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12 Symptoms of Low Testosterone in Women (Backed by Science)

Christiana Mikesch
Published by Christiana Mikesch
Last updated: November 28, 2022

Many women who are experiencing low energy levels, mood swings, and fatigue blame their hectic schedules, not realizing that hormones may be at play.

Some of the female athletes I’m training showed symptoms of low testosterone levels, so I spent a few days researching the subject, and I spoke with an endocrinologist to review the relevant literature.

If you have noticed unexplained behavioral or performance changes, read on to learn if they're hormone-related, why they occur, and what to do about them.

Quick Summary

  • Symptoms of low testosterone levels in women include weight gain, loss of muscle mass, and changes in bone density.
  • Causes of low testosterone levels in females are associated with aging and early menopause, but limited studies support these theories.
  • To alleviate symptoms, you can boost testosterone levels in the body by following a healthy regimen and taking natural supplements.

12 Symptoms of Low Testosterone Levels in Women

A woman with low testosterone, tired on a sofa

The symptoms of low testosterone in women can differ from person to person. Knowing them may help you understand how you're feeling right now and why.

Based on my research and consultation, I have compiled the following twelve symptoms:

1. Low Energy Levels

Research shows that free testosterone is one of the hormones responsible for motivation and alertness [1].

Having low levels of free testosterone may leave you feeling tired and weak most of the day, preventing you from accomplishing basic tasks.

2. Mood Swings

Research shows that testosterone plays a role in maintaining a positive mood [2].

It is for this reason that having unstable emotions for an extended period may indicate low levels.

Feelings can be difficult to explain, discouraging you from pursuing your goals.

3. Depression and Anxiety

When you have prolonged low testosterone levels, you run the risk of developing anxiety and depression [3].

These conditions can cause uncontrollable fears and worries, which can obstruct your daily goals and may worsen over time.

4. Short-Term Memory Loss

A woman with low testosterone lost in thought in bed

Forgetting recent events could indicate low testosterone levels [4].

This is also linked to difficulty focusing on a specific task. Even familiar tasks can take longer to complete when you have poor recall and mental clarity.

5. Exhaustion and Fatigue

Postmenopausal women may experience persistent tiredness, either physically or mentally, likely due to adrenal insufficiency [5].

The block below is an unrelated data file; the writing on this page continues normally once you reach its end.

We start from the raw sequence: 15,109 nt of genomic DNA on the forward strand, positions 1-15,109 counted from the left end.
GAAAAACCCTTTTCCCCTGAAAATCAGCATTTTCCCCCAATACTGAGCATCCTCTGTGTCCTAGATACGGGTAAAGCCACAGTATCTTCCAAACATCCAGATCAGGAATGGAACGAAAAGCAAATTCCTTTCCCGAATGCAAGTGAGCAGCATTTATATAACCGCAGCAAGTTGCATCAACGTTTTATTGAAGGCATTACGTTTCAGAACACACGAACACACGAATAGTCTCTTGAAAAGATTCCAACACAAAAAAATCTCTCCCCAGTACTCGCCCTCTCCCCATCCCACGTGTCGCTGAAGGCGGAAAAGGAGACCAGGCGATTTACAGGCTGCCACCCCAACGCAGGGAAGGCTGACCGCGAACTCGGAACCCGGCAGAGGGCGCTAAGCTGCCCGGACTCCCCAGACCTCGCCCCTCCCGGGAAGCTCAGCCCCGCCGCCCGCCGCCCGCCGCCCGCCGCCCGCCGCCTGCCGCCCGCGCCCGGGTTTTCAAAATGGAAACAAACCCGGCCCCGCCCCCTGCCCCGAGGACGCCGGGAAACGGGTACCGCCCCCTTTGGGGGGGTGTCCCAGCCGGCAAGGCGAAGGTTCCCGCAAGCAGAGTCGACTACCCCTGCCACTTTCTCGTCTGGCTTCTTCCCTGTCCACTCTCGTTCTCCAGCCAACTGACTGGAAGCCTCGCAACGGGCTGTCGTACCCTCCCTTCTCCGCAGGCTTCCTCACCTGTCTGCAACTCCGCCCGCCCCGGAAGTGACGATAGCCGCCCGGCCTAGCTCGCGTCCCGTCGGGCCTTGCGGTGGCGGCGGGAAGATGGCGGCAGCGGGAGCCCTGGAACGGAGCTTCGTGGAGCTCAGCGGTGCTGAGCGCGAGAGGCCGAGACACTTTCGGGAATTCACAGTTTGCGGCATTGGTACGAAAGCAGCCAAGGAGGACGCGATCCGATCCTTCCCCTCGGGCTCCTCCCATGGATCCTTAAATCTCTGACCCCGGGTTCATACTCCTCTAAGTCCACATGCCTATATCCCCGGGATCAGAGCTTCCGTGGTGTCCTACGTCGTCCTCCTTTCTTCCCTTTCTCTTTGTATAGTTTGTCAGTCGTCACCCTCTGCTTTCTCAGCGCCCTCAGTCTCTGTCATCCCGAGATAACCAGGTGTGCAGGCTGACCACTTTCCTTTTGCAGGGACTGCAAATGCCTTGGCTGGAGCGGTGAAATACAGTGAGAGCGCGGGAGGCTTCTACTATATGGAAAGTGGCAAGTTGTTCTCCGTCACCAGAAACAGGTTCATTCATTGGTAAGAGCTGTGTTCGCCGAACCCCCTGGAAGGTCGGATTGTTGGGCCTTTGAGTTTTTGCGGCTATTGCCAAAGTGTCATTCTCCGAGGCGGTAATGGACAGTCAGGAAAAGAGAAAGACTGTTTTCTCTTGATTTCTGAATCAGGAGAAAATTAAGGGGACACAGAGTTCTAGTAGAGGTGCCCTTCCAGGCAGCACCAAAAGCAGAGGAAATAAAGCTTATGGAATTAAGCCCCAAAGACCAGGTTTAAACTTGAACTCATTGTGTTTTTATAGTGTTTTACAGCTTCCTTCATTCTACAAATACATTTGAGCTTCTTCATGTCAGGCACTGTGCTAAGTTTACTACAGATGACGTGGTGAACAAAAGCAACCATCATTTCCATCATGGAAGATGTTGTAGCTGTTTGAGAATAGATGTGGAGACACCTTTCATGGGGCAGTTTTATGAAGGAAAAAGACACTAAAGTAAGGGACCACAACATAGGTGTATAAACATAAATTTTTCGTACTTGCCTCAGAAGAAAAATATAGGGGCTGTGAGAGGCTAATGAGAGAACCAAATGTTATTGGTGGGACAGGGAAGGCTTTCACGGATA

In such cases, testosterone levels may be low, which limits them from performing daily tasks at their best.

6. Loss of Muscle Mass

Researchers found that testosterone increases muscle mass by stimulating protein synthesis [6].

For this reason, having low T-levels can decrease muscle tone, reducing your physical strength in making complex movements.

7. Changes in Bone Density

A woman with low testosterone having a headache

Research suggests that normal male hormone levels can promote bone health [7].

Due to this, low testosterone in women could mean developing weaker bones, leading to osteoporosis.

Less dense bones are more susceptible to fractures, which can result in severe medical conditions.

8. Decreased Sexual Desire

Researchers found that women with low testosterone may have fewer sexual fantasies and activities [8].

While it is common for everyone to lose sexual interest sometimes, having it for an extended period may lead to hypoactive sexual desire disorder.

9. Low Genital Arousal and Orgasmic Response

According to research, women with healthy levels of testosterone have good sexual function [9].

Due to this, low testosterone in women could probably lead to difficulty climaxing during intercourse.

10. Weight Gain

A woman measuring her weight on a weighing scale

Low testosterone can cause weight gain and it does not include muscle build up.

There is only an increase in body fat and fluid retention due to issues in the adrenal glands, making it difficult for some people to lose weight [10].

11. Hair Loss or Thinning Hair

Thin hair is often associated with testosterone deficiency when a large portion of it converts to dihydrotestosterone (DHT).

An excess amount of this hormone derivative can shrink hair follicles making hair more difficult to grow back [11].

12. Dry Skin

Skin problems such as dry skin might be indications that your T-levels are low [12].

"With low testosterone, skin can become dry, and those with skin conditions such as psoriasis get worse."